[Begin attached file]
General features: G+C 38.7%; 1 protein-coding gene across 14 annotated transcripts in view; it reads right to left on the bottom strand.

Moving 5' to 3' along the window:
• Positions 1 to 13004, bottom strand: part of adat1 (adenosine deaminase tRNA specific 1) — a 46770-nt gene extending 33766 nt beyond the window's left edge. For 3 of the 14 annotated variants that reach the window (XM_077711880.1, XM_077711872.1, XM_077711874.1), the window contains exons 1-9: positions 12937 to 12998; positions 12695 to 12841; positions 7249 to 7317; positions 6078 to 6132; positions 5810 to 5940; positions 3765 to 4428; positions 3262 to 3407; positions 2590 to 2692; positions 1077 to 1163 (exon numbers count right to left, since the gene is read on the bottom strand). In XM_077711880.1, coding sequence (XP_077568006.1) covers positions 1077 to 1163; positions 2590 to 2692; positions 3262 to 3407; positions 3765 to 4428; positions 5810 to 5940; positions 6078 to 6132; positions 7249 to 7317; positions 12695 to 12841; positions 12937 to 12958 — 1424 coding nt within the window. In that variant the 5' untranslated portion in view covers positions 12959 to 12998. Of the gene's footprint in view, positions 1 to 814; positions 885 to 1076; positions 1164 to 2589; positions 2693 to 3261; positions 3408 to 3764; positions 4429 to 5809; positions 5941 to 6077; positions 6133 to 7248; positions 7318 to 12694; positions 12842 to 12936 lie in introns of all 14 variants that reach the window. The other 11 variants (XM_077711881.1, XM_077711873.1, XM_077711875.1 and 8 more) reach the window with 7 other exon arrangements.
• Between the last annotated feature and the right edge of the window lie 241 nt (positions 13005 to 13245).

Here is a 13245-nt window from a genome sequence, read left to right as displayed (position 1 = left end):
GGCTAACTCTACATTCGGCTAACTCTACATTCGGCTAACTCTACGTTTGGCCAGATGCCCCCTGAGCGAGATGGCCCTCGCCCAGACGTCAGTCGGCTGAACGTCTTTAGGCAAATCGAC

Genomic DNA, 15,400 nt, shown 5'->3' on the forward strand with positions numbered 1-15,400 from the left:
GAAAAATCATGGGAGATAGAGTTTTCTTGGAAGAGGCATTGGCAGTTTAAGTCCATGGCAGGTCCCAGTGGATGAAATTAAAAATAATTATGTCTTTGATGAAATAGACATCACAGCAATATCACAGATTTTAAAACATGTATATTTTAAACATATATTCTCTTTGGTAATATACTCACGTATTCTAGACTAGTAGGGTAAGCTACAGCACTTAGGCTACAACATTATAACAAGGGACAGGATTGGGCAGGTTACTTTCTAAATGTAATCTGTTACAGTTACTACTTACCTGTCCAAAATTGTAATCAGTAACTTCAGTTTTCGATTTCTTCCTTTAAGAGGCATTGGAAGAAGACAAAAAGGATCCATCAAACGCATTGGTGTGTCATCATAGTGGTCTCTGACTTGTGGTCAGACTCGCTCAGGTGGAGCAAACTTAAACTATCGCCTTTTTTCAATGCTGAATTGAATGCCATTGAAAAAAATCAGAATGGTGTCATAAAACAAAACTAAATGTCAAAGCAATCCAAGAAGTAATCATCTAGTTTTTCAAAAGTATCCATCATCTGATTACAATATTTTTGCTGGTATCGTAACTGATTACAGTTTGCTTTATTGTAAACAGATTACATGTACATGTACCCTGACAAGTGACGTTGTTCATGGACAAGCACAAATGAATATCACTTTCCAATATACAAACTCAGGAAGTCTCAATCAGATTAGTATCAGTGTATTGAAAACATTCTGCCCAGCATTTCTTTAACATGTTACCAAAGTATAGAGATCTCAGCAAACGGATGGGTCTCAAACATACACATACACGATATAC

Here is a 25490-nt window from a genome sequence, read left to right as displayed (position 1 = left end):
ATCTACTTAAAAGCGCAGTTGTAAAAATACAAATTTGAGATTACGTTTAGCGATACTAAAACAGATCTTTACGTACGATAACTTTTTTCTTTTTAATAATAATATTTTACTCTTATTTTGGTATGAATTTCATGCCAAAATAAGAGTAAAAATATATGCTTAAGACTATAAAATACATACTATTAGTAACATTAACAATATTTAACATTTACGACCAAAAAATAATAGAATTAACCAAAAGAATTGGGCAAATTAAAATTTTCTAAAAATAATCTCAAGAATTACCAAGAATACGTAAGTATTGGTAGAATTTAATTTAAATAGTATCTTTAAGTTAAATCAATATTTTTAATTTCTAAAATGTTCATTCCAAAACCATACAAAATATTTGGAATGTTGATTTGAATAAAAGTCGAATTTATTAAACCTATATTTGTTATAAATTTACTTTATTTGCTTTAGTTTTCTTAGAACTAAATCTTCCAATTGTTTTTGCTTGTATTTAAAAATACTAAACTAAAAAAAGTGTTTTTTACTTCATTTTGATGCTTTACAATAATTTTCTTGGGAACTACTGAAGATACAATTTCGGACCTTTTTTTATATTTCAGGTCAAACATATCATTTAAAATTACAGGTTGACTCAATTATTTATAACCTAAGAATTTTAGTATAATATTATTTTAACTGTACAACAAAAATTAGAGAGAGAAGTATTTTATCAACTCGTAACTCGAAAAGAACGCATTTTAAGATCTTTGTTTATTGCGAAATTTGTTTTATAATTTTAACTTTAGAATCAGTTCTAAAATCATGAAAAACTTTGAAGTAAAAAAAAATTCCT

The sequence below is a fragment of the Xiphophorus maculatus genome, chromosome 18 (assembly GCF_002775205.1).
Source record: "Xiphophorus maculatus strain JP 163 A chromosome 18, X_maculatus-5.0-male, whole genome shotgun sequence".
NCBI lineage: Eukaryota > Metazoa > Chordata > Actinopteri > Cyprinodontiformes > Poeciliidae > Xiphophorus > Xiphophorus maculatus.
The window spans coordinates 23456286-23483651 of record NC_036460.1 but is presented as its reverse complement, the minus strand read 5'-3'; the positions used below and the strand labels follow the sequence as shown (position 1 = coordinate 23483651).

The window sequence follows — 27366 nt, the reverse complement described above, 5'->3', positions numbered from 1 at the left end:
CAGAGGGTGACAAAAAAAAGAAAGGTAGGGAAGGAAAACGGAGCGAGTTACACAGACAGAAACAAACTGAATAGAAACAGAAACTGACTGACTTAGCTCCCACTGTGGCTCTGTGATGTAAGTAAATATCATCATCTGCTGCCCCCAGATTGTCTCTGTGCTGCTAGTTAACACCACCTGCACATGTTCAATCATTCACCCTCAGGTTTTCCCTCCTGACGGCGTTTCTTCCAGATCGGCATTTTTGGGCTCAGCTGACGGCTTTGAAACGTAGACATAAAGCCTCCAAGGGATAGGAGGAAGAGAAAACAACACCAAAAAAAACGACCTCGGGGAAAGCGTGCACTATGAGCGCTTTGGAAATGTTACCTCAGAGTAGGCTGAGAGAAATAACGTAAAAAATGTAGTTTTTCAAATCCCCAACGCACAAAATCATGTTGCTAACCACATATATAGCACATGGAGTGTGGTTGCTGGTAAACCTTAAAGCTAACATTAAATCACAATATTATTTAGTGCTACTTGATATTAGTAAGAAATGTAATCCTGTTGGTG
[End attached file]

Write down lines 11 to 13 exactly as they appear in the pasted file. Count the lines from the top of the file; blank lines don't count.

The sequence below is a fragment of the Xiphophorus maculatus genome, chromosome 18 (assembly GCF_002775205.1).
Source record: "Xiphophorus maculatus strain JP 163 A chromosome 18, X_maculatus-5.0-male, whole genome shotgun sequence".
NCBI lineage: Eukaryota > Metazoa > Chordata > Actinopteri > Cyprinodontiformes > Poeciliidae > Xiphophorus > Xiphophorus maculatus.